POV: Anxiety and Exhilaration: ChatGPT challenges us to think about teaching and learning in an AI ecosystem

Since Open AI launched ChatGPT on November 30, 2022, we have been inundated by information and opinion about this generative Artificial Intelligence (AI) tool. With over 100 million users around the world, ChatGPT and adjacent, similar tools are rapidly growing in size, improving in function, and further challenging our understanding of what it means to teach and learn in an AI ecosystem. Have we reached a “tipping point,” as Ethan Mollick argues in his Harvard Business Review article in December 2022?

To my mind, this tipping point is not unlike our collective experience as educators during the early days of grappling with the parameters of remote and hybrid teaching during the Covid-19 pandemic. Although Blackboard, our Learning Management System (LMS), had been in use for decades before we switched to remote teaching in March 2020, the platform and many other educational technologies suddenly became necessary for us to understand and utilize in ways we previously could not have imagined. Teaching and learning in remote and hybrid contexts during the pandemic was not always a positive experience for instructors or students, but neither was it all negative. Many of the strategies and lessons have stayed with us, from thinking more about community and belonging in classrooms, to expanding active learning approaches for student engagement, to integrating external guests into the class through technology, and much more.

We are accustomed to using minor AI tools, such as autocorrect and automatic completion of search engine requests, without much thought; now we must contemplate how current generative AI tools challenge our thinking about learning in higher education in a much more comprehensive way. A tipping point suggests an image of a dramatic fall down a steep slope: more than a bit scary, but maybe exhilarating, too? I am overwhelmed by the amount of information circulating on ChatGPT and other generative AI tools, and anxious about their impact in the classroom. A short list of those anxieties would include how generative AI challenges the way we approach and produce intellectual work, issues of privacy for student and instructor information, and the potential for unequal access to these tools as companies begin to monetize their products.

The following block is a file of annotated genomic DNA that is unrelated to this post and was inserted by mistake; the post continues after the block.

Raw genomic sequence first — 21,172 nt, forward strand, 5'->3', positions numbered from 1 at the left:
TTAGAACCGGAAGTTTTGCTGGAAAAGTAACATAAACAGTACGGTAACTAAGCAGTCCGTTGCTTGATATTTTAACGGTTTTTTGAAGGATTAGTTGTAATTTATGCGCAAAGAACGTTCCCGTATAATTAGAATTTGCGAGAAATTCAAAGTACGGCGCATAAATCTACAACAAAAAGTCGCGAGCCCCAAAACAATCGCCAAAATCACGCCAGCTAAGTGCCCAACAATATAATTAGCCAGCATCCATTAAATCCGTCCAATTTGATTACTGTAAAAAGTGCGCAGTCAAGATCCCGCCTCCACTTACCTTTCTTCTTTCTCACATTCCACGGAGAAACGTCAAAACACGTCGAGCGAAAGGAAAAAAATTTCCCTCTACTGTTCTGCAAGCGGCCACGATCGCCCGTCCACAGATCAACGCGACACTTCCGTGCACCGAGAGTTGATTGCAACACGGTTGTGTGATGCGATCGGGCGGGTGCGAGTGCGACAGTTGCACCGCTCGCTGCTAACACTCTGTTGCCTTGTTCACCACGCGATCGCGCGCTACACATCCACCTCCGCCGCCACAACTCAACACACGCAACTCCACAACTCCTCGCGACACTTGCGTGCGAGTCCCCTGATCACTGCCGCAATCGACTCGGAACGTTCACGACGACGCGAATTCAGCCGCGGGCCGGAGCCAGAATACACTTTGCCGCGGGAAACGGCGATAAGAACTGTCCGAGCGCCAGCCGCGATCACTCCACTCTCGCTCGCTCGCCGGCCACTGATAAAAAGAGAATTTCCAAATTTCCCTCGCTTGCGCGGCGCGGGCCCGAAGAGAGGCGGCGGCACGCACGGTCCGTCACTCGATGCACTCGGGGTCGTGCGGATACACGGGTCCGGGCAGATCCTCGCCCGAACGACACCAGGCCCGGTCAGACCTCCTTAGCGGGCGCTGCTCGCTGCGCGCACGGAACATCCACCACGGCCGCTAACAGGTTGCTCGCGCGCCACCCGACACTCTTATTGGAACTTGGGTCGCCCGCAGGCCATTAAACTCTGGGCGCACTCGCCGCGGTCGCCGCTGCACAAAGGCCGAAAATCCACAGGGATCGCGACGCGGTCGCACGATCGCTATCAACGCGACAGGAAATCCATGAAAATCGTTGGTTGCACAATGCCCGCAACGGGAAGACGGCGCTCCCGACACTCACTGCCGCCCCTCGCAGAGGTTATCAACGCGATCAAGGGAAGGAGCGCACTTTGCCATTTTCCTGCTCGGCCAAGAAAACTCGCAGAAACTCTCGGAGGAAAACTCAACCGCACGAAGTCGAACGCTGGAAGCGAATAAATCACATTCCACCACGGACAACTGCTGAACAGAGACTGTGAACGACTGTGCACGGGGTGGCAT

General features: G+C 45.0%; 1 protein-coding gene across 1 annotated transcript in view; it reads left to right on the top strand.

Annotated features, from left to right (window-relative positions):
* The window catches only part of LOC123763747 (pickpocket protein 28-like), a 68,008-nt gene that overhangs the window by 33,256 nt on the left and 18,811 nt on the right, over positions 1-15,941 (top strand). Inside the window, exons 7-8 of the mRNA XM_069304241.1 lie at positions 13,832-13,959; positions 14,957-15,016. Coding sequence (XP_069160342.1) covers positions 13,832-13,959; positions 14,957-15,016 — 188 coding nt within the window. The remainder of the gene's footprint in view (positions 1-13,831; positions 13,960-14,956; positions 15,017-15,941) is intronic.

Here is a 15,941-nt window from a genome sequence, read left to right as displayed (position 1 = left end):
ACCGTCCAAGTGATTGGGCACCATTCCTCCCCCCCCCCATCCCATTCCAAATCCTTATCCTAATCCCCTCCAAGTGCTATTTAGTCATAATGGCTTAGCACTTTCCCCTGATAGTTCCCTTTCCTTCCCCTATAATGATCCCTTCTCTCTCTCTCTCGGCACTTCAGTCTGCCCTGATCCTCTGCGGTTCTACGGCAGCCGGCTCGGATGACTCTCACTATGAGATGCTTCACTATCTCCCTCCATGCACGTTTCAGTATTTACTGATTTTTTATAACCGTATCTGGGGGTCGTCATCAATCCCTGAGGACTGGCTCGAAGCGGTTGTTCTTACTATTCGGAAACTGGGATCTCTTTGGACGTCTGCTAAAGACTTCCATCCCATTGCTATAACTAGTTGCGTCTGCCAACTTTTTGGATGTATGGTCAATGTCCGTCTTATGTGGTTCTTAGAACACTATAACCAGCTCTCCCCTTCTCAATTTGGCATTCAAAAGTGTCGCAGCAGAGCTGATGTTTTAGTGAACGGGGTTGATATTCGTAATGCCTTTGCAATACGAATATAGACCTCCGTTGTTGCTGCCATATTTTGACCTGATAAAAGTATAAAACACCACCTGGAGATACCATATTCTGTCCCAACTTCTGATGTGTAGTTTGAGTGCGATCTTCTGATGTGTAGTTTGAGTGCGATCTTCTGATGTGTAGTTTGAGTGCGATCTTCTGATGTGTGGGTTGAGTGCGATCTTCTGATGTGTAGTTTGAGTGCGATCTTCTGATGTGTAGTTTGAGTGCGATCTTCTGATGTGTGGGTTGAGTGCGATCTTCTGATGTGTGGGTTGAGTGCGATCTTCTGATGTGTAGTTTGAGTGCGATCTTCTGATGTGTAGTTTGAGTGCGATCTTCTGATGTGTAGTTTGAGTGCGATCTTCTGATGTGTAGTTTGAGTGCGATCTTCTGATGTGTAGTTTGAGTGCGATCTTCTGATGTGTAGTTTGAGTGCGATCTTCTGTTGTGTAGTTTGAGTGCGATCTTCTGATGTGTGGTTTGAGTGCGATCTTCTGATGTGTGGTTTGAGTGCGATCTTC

Yet, I am also thrilled that generative AI is making me think more about essential ideas of teaching and learning: for example, creating inclusive learning and assessment activities based on a nuanced understanding of the intersections between individual, collective, and hybrid (with technologies) demonstrations of knowledge; the expansion of academic integrity as an ethical framework that recognizes the complexity of learning within an AI world; and the potential for exciting course design changes that emphasize critical thinking and digital literacy in response to AI. A collaborative and innovative mindset will be key as we seek to incorporate generative AI into our curriculum in a meaningful and thoughtful way to best support student success and learning.

Given how quickly the AI landscape is shifting, it’s no surprise that we don’t have answers for the many questions that have already arisen and will continue to emerge. BU educators are certainly thinking about these issues (see, for example, BU Today articles by instructors from Wheelock College of Education and Human Development and the CAS Writing Program, as well as Prof. Wesley Wildman’s exploration of ethical frameworks with his “Data, Society and Ethics” students). These conversations will and should continue. We look forward to the iterative process of participating in these conversations with colleagues to deepen our understanding of what it means to teach and learn in this complex educational ecosystem.

To support these conversations, Digital Learning & Innovation and the Center for Teaching & Learning will host “ChatGPT and Other AI Tools: Challenges, Opportunities, and Strategies for Teaching,” a symposium for faculty on Monday, March 27. In this symposium, we will bring together faculty from across our campuses to share not only the concerns, approaches, and policies they have been discussing in their departments, but also their classroom experiments with ChatGPT. We look forward to seeing you at the symposium! 

Deborah BreenAbout the Author: Dr. Deborah Breen is the director of Boston University’s Center for Teaching & Learning. Deb is focused on developing and expanding partnerships at BU that highlight and strengthen significant learning experiences for all students. She encourages research into learning experiences, collaborations with faculty and staff in initiatives that support teaching and learning, and opportunities for undergraduate and graduate students to contribute to an understanding of BU’s learning environment.